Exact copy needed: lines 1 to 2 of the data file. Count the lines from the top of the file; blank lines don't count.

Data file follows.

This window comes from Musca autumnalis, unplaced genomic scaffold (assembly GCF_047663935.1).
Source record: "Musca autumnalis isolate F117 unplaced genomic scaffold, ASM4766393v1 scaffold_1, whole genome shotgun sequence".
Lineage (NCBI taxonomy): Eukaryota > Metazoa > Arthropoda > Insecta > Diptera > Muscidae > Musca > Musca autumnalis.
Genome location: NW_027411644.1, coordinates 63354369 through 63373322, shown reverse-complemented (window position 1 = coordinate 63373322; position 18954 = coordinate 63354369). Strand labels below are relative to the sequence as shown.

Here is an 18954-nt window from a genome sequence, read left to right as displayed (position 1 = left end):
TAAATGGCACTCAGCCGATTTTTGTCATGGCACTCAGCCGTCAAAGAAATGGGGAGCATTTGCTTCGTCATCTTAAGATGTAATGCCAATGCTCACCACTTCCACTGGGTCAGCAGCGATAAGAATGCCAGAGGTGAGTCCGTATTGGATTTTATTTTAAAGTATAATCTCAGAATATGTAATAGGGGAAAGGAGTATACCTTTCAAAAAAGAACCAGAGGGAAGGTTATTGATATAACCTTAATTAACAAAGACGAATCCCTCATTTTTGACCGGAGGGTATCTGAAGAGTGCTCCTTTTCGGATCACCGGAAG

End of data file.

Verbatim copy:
This window comes from Musca autumnalis, unplaced genomic scaffold (assembly GCF_047663935.1).
Source record: "Musca autumnalis isolate F117 unplaced genomic scaffold, ASM4766393v1 scaffold_1, whole genome shotgun sequence".